Bronwen joined “The Dolphin” when both were ‘Little’. Five decades later she is surprised (and delighted) to find she is still acting there. She’s workedwith many theatre groups around Auckland but most recently at Ellerslie inThe Lady in the Van and Suspicious. Her favourite role was Roger Hall’s A Shortcut to Happiness at HLT. This current production is her first Agatha Christie. She always appreciates the talents, skills and craftsmanship of allcasts and crews.
as Carla Crale
Bavapriya is new to the Dolphin Theatre and excited to be sharing the stagefor this captivating play with such a collaborative cast. She is a performerby nature and has a passion for acting in the theatre. An artist at heart, she has participated in Indian Classical Dance productions and Bollywood Musicals.
as Angela Warren
Caitlin Flower is an Auckland-based, up-and-coming actress. She hasappeared in several on-screen and stage productions over the years suchas Fragile (2019) and Tinder Stories (2019). Caitlin is a student at theUniversity of Auckland where she is in the midst of a bachelors degree inSociology and English. She is excited to be a part of the cast of Go Back for Murder as she often frequented the Dolphin Theatre with her late grandmother, with whom she shared her love of the theatre.
as Philip Blake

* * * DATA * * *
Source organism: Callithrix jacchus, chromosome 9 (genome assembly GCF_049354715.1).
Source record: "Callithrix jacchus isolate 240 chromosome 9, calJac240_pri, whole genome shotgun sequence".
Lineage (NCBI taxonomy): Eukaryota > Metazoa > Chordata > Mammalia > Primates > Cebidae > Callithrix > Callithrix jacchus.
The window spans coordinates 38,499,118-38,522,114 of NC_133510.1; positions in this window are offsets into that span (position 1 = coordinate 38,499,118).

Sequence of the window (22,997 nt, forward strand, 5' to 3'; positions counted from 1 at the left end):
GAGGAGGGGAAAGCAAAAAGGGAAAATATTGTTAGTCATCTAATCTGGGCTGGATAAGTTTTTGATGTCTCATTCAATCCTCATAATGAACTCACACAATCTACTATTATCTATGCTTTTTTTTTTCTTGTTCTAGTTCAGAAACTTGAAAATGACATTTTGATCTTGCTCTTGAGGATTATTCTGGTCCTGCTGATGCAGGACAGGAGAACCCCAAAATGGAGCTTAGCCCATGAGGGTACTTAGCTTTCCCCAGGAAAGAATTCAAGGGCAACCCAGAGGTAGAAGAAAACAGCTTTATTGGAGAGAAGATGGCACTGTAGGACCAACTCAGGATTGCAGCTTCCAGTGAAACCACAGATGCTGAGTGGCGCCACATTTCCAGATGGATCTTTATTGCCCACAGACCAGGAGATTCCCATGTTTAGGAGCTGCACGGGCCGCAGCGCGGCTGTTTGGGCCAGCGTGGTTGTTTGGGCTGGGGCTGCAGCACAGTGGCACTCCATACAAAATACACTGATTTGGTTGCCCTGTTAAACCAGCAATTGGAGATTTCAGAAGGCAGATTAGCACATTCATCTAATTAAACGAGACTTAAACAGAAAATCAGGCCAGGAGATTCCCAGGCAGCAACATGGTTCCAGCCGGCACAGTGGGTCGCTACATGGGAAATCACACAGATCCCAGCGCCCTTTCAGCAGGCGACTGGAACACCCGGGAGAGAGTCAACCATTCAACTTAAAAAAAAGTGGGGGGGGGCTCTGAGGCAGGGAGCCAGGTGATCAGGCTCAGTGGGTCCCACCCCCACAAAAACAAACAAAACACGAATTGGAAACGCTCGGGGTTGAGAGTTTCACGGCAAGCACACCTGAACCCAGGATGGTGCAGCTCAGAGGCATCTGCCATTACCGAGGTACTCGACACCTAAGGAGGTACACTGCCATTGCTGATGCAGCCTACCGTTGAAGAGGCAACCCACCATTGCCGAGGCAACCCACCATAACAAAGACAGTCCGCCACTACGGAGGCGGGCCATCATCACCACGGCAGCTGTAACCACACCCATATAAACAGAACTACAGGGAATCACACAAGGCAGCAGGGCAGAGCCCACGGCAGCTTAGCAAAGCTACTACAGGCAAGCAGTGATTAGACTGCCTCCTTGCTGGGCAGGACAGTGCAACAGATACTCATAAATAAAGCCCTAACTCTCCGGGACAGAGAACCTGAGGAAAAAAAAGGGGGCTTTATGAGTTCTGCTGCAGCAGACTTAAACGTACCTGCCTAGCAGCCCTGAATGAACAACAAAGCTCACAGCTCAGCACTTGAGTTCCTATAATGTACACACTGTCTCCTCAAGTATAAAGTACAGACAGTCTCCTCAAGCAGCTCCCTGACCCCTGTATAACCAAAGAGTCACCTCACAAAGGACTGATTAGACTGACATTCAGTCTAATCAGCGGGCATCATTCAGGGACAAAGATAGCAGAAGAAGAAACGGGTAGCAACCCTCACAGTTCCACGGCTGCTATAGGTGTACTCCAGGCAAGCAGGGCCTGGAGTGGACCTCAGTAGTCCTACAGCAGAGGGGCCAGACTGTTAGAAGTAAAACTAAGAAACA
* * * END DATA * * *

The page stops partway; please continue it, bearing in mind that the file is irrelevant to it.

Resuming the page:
Hamish is delighted to be part of the cast of Go Back for Murder and is looking forward to his first ‘whodunnit.’ This is his third production at Dolphin, having performed in Nell Gwynn and That’s Love. Other Auckland performances include The House by the Lake, Book Ends and Central Otago Man at Howick Little Theatre, Company Theatre’s Weed, and Ellerslie Theatre’s productions of The Graduate and Things My Mother Taught Me. Hamish has also performed in several choirs in recent years.
as Amyas Crale
Kevin has played roles from Shakespeare to representative ones withprojects at The Basement theatre in First World Problems under playwright and director Ahi Karunaharan and playing Biblical character ‘Job’ under Sue Frazer in The Battle Rages On at Bruce Mason theatre. Growing up in India, Kevin is fluent in 5 languages and no stranger to cinema. An ardent fan of intrepid travel, cooking and photography he is looking forward to playing Amyas Crale – you will love him or hate him, but can’t ignore him!
as Meredith Blake
David is delighted to be treading the boards at the Dolphin once more. Lastappearing here as ‘Sherlock Holmes’ in Baskerville, he has recently been plying his trade in musicals appearing as ‘Max’ in the Sound of Music and ‘Lazar Wolf’ in Fiddler on the Roof. He thinks it is a pleasure to get his teethinto a good whodunnit and they don’t get better than Agatha Christie.
as Caroline Crale
This is Lyndsey’s third performance at the Dolphin and it is good to be back. Her previous roles were ‘Linda’ in Ladies Down Under in 2014 and ‘Lenny Magrath’ in Crimes of the Heart in 2016. Lyndsey works in a corporate office by day but if she is not on the stage you might find her face painting, stilt walking or fire dancing. Lyndsey is happiest when she is moving, be itperformance or the outdoors. She is looking forward to stepping back intime again and hopes you enjoy the show.